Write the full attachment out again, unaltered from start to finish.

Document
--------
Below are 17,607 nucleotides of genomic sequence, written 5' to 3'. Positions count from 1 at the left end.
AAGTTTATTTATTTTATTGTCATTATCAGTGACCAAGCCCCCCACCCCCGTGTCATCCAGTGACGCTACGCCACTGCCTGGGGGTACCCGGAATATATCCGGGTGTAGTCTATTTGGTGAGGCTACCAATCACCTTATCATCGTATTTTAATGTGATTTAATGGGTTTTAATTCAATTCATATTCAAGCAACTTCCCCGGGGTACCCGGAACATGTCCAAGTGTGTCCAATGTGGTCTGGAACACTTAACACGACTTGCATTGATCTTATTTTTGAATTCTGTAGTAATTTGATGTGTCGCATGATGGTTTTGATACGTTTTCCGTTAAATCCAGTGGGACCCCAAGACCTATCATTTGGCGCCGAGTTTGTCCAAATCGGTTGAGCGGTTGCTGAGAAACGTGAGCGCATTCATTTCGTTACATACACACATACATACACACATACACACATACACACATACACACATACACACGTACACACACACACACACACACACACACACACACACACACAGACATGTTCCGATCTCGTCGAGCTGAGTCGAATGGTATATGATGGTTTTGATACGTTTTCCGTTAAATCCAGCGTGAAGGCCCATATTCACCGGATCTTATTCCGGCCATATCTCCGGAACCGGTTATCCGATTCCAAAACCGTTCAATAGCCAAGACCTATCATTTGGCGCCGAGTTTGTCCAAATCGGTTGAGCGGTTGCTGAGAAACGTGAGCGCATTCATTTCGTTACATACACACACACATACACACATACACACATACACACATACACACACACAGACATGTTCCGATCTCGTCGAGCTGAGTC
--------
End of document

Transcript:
Below are 17,607 nucleotides of genomic sequence, written 5' to 3'. Positions count from 1 at the left end.
AAGTTTATTTATTTTATTGTCATTATCAGTGACCAAGCCCCCCACCCCCGTGTCATCCAGTGACGCTACGCCACTGCCTGGGGGTACCCGGAATATATCCGGGTGTAGTCTATTTGGTGAGGCTACCAATCACCTTATCATCGTATTTTAATGTGATTTAATGGGTTTTAATTCAATTCATATTCAAGCAACTTCCCCGGGGTACCCGGAACATGTCCAAGTGTGTCCAATGTGGTCTGGAACACTTAACACGACTTGCATTGATCTTATTTTTGAATTCTGTAGTAATTTGATGTGTCGCATGATGGTTTTGATACGTTTTCCGTTAAATCCAGTGGGACCCCAAGACCTATCATTTGGCGCCGAGTTTGTCCAAATCGGTTGAGCGGTTGCTGAGAAACGTGAGCGCATTCATTTCGTTACATACACACATACATACACACATACACACATACACACATACACACATACACACGTACACACACACACACACACACACACACACACACACACACAGACATGTTCCGATCTCGTCGAGCTGAGTCGAATGGTATATGATGGTTTTGATACGTTTTCCGTTAAATCCAGCGTGAAGGCCCATATTCACCGGATCTTATTCCGGCCATATCTCCGGAACCGGTTATCCGATTCCAAAACCGTTCAATAGCCAAGACCTATCATTTGGCGCCGAGTTTGTCCAAATCGGTTGAGCGGTTGCTGAGAAACGTGAGCGCATTCATTTCGTTACATACACACACACATACACACATACACACATACACACATACACACACACAGACATGTTCCGATCTCGTCGAGCTGAGTC